Mandy always wanted to ride in the snow. I told her stories of when I was a kid, how much fun it was to ride in the snow. But be careful! The horses like to roll in the snow, and will often drop and roll even in mid-stride while riding! She couldn't wait for snow to come so she could ride in snow.
The day came. The stars aligned. It snowed, nice fluffy snow, not wet, sloppy or icy snow. It was sunny and relatively warm out, around 28-30 degrees. It was a Sunday, so we all had the day off. Perfect! Finally Mandy could ride her horse in the snow! It was a gorgeous, sunny day, with fresh snow, and the sun was reflecting off the fresh white snow. A beautiful scene!
Mandy tacked up, just bareback with a sidepull, that Jen is used to all the time. But Jen was NOT herself. At all. She was tossing her head, she was fretting. She even crow-hopped and kept throwing bucks! This was NOT like Jen at all, and she was not working out of it, she was actually getting worse. It wasn't feeling "fresh" from the cold, because it was quite warm out. It wasn't tack, because there was none. Could it be the snow? But she LIVED in the snow. When it was clear Jen was getting more and more upset, I, as the protective Mom, went into the roundpen to see if I could figure out what the problem was.
When I walked in, Jen dropped her head down, closed her eyes, and pressed her head to my chest and sighed. Her shoulders were shaking and quivering. She was NOT cold. I checked her all over, hear ears, her chest, she was quite warm. She wasn't shivering from cold, it was 30 degrees. She is, as of this writing, blanketless at 0f and below. It wasn't the temperature. Jen was scared. Not just scared, she was quivering in fear. Why? The neighbors kids were out playing, and their dog was out, but that was nothing new. And she relaxed as soon as I was there on the ground near her. And I noticed she was keeping her eyes closed. And there was just a very slight bit of clear tearing. I walked over to her right side, and waved my hand in front of her open eye. Nothing, no reaction. Waved my hand in front of her left eye. She blinked a little when I got very close.
The vet came out a couple of weeks later. Jen is almost completely blind. She is totally blind in her right eye, and has very limited vision in her left eye.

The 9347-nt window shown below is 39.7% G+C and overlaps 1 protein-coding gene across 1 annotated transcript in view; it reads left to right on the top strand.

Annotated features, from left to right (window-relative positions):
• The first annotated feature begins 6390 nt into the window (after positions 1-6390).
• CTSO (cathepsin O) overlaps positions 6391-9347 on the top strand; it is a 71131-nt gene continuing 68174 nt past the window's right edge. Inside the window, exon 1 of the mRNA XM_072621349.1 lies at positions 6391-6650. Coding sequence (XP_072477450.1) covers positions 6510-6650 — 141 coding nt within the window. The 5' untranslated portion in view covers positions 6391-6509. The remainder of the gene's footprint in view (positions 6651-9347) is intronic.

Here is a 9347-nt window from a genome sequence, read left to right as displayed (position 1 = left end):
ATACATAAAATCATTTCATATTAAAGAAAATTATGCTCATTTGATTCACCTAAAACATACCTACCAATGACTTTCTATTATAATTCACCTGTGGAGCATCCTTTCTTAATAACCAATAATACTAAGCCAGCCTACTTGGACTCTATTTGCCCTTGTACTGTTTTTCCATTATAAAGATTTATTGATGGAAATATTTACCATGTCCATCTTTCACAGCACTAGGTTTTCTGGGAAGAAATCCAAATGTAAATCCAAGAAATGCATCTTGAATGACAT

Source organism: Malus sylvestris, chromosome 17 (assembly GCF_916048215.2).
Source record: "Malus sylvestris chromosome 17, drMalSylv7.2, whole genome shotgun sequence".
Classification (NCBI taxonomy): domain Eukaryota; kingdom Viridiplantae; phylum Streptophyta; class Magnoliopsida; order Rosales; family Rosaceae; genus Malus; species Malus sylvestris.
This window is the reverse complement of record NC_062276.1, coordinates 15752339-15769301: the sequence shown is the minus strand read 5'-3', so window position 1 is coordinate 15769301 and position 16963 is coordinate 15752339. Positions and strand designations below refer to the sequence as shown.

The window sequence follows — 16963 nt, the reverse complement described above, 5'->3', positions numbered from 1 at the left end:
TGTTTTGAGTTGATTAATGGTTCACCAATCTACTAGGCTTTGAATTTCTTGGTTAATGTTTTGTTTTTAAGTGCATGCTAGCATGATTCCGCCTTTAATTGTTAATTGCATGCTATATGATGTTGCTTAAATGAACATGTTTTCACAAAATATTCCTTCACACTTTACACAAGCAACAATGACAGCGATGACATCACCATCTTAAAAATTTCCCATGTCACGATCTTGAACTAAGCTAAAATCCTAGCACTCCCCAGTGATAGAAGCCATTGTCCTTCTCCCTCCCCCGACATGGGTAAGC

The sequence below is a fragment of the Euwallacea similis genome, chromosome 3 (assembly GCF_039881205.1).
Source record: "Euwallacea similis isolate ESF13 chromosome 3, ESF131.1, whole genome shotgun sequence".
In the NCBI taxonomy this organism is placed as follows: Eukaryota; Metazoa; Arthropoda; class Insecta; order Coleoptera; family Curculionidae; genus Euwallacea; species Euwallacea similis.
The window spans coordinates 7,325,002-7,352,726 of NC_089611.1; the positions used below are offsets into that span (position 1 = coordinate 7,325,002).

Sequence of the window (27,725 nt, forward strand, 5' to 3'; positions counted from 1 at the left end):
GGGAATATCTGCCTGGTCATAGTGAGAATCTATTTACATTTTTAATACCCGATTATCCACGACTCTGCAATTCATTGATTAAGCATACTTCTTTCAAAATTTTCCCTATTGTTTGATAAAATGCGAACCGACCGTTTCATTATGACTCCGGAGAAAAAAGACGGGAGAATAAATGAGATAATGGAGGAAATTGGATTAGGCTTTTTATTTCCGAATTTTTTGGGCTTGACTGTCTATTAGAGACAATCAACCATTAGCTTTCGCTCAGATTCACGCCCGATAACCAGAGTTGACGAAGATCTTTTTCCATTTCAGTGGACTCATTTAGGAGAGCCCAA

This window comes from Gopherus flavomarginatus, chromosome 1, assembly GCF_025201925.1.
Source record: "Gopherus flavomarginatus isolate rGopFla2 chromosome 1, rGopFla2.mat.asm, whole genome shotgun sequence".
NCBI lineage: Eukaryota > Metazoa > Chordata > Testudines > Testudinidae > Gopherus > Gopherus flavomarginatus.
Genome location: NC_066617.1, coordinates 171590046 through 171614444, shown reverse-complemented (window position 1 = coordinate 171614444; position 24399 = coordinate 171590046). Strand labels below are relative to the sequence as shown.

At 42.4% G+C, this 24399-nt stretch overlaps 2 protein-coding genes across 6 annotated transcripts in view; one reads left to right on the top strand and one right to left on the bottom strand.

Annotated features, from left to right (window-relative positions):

She has been this way for a very long time. The vet found evidence of very old scar tissue in her eyes. She was likely almost this blind when we got her almost 6 years ago.
It all makes sense now. Why Auntie Lakota took over the care for Ana, Jen only nursed her, but Auntie Lakota taught her how to behave. How Jen always would "run up your ass", always had to stand so close to you that she was almost touching you. Why she always turned herself to put you on her left side. Why she kicked out at my son when he jumped into her stall. Why April, the companion mini, never left Jen's side if Jen was away from the heard. Why Jen was SO herdbound that it took over a year to get her comfortable walking away from the herd, within the confines of the paddock. Why Jen is "the horse" in every herd that is always dinged up. Bumped/scraped eye, ran a stick in her coronary, trips over stumps and rocks, scrapes and bumps on her nose. Why April is always on Jen's right side. Why Jen freaks out and scoots if a higher herd member (Lakota or Whinney) are on her right side. Why she always shuts her eyes and clenches her jaw when she is resisting or upset over something. Why she is always bumping us with her muzzle and head, touching and in your face.
All the work that we've done with this horse, all the trust that has been built up. Has been for more than "just" a decade of abuse, more than "just" a decade of neglect, more than a "just" a decade of pumping out foals, more than "just" a decade of starvation. She has been blind through all this as well.